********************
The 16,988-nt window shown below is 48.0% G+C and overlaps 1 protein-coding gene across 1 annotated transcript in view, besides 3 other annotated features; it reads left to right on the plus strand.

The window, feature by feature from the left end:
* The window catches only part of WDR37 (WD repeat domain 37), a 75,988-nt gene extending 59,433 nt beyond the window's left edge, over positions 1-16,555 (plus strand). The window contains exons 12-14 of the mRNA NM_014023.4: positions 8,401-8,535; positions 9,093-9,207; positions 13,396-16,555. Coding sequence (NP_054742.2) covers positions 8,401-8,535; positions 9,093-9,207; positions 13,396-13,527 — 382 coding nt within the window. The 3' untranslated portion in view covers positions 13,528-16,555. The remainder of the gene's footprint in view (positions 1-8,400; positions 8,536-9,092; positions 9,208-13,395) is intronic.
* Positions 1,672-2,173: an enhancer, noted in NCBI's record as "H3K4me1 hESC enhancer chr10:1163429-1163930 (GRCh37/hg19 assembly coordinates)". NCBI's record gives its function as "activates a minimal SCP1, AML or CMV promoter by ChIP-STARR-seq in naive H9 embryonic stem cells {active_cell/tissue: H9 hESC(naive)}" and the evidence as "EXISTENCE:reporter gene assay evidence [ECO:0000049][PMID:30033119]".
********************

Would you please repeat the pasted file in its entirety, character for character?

The 16,988-nt window shown below is 48.0% G+C and overlaps 1 protein-coding gene across 1 annotated transcript in view, besides 3 other annotated features; it reads left to right on the plus strand.

The window, feature by feature from the left end:
* The window catches only part of WDR37 (WD repeat domain 37), a 75,988-nt gene extending 59,433 nt beyond the window's left edge, over positions 1-16,555 (plus strand). The window contains exons 12-14 of the mRNA NM_014023.4: positions 8,401-8,535; positions 9,093-9,207; positions 13,396-16,555. Coding sequence (NP_054742.2) covers positions 8,401-8,535; positions 9,093-9,207; positions 13,396-13,527 — 382 coding nt within the window. The 3' untranslated portion in view covers positions 13,528-16,555. The remainder of the gene's footprint in view (positions 1-8,400; positions 8,536-9,092; positions 9,208-13,395) is intronic.
* Positions 1,672-2,173: an enhancer, noted in NCBI's record as "H3K4me1 hESC enhancer chr10:1163429-1163930 (GRCh37/hg19 assembly coordinates)". NCBI's record gives its function as "activates a minimal SCP1, AML or CMV promoter by ChIP-STARR-seq in naive H9 embryonic stem cells {active_cell/tissue: H9 hESC(naive)}" and the evidence as "EXISTENCE:reporter gene assay evidence [ECO:0000049][PMID:30033119]".